Barristers are showing only “cautious interest” in alternative business structures (ABSs), although they are keener on barrister-only entities (BOEs), according to a major survey released yesterday.
The poll of 3,000 barristers found that half of those in private practice are considering working in a BOE, while 28% indicated that this is “maybe” an option. Some 21% are considering ABSs and 43% “maybe”.
But when asked if they agreed that “the new entities enabled under the Legal Services Act represent exciting opportunities for the Bar”, just 17% of self-employed barristers and 25% of employed barristers did. The survey described this as “barely lukewarm support”.
Nonetheless, ABSs and other structural changes scored high on practitioners’ list of challenges, second only to reductions in work and fees.
The survey, conducted for the Bar Council and Bar Standards Board, highlighted “a worrying lack of optimism in the profession with more than half thinking that demand is decreasing”.
Further, 49% did not think they are paid fairly for their expertise (only 8% did), while a similar number disagreed with statements such as “I would recommend the Bar as a career”, “Most days I am enthusiastic about my work” and “I have good opportunities to progress my career”.
The Bar was not seen as a family friendly profession, while two-thirds think it is difficult to work part time as a barrister.
A majority (70%), however, would still opt for the Bar if they could start their career again, while other results indicated higher levels of happiness: overall barristers are proud of what they do and the contribution they make to society, and enjoy the variety, interest and challenge of their work.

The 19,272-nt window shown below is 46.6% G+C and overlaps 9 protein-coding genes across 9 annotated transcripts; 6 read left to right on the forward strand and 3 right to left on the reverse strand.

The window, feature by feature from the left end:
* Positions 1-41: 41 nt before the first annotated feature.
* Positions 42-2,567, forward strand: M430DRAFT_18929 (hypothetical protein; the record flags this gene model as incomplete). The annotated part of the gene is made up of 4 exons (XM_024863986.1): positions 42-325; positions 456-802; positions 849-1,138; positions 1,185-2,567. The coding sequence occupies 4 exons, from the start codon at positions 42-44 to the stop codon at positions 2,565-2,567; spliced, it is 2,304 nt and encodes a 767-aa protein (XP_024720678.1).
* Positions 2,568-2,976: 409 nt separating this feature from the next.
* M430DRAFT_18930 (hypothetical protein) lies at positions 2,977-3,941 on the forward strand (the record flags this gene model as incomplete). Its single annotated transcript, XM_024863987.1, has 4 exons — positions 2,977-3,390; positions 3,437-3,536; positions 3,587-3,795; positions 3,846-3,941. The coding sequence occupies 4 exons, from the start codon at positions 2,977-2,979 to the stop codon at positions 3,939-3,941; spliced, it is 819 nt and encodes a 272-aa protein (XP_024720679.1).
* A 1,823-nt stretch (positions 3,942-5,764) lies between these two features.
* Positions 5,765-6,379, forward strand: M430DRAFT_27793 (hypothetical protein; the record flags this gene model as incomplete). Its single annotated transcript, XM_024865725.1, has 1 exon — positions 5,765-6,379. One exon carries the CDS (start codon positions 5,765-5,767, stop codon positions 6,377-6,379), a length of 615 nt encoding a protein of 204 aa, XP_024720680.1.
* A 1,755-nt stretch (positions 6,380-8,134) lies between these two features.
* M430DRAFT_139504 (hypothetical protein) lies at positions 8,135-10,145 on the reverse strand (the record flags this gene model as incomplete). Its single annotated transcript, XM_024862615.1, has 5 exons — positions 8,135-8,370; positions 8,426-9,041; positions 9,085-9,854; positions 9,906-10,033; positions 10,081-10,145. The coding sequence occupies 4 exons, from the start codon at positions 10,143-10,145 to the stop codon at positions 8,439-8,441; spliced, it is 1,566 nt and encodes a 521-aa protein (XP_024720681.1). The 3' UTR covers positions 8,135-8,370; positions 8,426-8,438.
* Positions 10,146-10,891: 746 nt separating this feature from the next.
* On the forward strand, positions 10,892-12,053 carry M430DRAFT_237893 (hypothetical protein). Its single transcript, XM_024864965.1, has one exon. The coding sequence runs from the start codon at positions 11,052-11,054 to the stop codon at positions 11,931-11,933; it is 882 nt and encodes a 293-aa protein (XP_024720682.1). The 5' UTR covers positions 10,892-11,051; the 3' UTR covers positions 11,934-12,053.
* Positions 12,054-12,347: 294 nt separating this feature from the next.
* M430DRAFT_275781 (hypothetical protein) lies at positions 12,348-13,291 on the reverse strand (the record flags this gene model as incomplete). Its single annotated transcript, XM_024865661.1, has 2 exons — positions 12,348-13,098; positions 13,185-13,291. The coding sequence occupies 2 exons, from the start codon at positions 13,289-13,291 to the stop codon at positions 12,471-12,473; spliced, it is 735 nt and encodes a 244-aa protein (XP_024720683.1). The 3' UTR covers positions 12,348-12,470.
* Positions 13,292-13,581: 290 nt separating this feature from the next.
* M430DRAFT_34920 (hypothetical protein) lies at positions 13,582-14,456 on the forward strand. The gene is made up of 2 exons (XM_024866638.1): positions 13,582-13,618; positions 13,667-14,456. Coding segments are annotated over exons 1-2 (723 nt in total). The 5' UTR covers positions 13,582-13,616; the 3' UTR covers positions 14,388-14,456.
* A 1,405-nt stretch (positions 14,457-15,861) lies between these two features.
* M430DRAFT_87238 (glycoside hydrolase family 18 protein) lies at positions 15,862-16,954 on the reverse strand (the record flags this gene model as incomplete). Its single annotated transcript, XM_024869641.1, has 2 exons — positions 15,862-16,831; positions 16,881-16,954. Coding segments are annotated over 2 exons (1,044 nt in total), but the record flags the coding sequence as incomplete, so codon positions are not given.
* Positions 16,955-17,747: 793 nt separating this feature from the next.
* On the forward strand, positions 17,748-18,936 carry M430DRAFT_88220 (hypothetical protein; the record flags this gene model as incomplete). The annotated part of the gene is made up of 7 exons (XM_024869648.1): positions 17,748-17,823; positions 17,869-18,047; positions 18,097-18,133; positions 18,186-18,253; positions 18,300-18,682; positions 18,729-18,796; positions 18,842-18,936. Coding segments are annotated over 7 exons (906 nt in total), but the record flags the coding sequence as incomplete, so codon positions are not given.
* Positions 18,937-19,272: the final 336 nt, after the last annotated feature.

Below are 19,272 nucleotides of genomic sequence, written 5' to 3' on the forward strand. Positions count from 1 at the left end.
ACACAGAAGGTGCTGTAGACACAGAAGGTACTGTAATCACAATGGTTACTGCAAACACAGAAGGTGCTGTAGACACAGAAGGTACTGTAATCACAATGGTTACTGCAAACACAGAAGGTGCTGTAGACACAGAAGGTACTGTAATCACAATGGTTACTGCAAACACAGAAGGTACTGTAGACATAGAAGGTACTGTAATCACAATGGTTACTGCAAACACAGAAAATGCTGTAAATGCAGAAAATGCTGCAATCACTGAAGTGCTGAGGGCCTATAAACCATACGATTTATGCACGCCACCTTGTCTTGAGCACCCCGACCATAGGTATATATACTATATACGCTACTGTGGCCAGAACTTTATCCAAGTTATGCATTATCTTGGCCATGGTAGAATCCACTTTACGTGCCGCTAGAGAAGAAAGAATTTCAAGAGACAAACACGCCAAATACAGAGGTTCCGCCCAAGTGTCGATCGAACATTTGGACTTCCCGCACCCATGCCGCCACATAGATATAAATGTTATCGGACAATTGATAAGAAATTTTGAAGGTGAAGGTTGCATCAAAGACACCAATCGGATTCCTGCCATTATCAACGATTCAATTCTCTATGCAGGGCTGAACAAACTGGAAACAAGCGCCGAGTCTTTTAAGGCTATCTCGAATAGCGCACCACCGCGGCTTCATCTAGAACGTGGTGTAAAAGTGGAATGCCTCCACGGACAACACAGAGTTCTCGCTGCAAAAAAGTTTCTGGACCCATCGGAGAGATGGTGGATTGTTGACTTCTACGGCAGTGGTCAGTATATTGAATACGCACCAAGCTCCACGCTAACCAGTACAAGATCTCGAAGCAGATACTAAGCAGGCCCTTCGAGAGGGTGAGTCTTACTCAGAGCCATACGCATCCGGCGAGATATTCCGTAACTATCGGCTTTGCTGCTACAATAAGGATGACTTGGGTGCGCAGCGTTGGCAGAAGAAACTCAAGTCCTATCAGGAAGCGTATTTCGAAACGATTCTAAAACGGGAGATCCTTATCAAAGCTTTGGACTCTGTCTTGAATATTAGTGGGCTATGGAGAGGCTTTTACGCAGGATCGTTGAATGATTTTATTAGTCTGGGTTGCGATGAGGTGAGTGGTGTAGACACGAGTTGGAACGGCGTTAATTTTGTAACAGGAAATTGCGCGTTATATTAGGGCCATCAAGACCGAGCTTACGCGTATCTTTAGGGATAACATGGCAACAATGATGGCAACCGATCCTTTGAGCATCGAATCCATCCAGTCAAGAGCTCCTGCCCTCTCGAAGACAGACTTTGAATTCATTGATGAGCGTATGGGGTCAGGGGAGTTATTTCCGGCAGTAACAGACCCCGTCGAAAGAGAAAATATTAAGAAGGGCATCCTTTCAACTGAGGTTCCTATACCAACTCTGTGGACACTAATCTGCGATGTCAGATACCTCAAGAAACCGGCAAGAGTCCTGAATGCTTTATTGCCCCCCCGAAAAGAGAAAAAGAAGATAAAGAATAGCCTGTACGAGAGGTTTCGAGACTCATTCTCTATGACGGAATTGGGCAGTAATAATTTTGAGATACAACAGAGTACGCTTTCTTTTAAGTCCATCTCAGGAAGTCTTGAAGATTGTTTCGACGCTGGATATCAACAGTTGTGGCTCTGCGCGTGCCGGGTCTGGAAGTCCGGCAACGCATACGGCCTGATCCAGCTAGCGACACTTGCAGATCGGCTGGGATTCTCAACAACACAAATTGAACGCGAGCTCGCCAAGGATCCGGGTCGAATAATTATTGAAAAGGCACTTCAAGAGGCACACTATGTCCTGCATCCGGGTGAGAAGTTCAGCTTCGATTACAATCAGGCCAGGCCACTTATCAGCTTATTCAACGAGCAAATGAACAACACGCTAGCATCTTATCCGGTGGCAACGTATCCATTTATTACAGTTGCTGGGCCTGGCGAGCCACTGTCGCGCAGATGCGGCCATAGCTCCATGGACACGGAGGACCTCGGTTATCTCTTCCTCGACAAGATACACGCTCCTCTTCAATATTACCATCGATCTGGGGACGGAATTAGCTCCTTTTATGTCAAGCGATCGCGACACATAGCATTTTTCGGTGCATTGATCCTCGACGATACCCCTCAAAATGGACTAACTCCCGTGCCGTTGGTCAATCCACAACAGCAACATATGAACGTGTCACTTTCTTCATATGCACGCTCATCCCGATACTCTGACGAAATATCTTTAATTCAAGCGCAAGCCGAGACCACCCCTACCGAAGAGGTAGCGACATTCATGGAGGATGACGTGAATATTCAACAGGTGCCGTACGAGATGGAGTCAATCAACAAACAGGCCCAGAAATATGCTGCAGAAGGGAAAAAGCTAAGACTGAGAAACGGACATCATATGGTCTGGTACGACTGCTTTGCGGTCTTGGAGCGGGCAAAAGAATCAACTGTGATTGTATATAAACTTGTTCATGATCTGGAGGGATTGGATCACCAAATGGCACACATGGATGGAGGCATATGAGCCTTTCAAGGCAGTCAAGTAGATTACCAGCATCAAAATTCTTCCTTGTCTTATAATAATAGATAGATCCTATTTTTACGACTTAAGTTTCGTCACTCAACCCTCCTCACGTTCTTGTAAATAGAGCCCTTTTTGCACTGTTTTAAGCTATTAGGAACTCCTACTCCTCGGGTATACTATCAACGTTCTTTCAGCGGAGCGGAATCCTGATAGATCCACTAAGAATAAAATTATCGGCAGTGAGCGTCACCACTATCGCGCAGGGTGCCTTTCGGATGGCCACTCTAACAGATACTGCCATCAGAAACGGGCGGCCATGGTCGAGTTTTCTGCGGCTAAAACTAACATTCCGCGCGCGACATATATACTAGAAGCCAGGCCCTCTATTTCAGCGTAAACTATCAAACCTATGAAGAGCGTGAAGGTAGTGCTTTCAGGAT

The survey highlighted the Bar’s reliance on publicly funded work; for 43% of those surveyed, legal aid makes up more than half of their wor
k. This is in turn leading to a downturn in work – nearly a third of criminal practitioners reported that their workload has decreased over the previous year, while half said their gross billed income has fallen (compared to 30% overall).
One in three barristers listed criminal law as their main practice area, with another one in seven working mainly in family law and 10% in personal injury.
The demographics of respondents confirmed many conceptions of the Bar: 43% went to a fee-paying school, while almost a third went to Oxbridge, while women feature more prominently in employment than private practice.
Women at the Bar are less likely than their male peers to be married or have children and more likely to be divorced. The results indicated little support for the notion of the Bar as family friendly and raised questions over how accessible a career at the Bar is to everyone of ability.
The survey also found “a high level of ambivalence about the role of the Bar Council and BSB, with fewer than a third of respondents agreeing that the Bar Council represents the interests of the profession well, or that the BSB is an effective regulator of the profession, and only 14% say that the member services fee represents good value for money. Nearly a half responded ‘neutrally’ to these items”.
Bar Council chairman Michael Todd QC said: “The results of the survey show that the profession is more diverse now than ever, but that more can be done to support working parents, as we are doing through our campaign for a Bar nursery for example.
“We can also see a keen interest from the profession in alternative business structures as a means of meeting the demands of the current legal services market, and the Bar Council will seek to support and facilitate these changes.”
BSB chairman Baroness Ruth Deech, said: “The results reinforce my belief that our new Equality and Diversity Rules are needed to ensure appropriate parental leave measures are in place, there is fair allocation of work within the self-employed Bar and improvements to recruitment processes are made.”
The survey, entitled Barristers’ Working Lives, is the first in a planned series of biennial surveys of the Bar.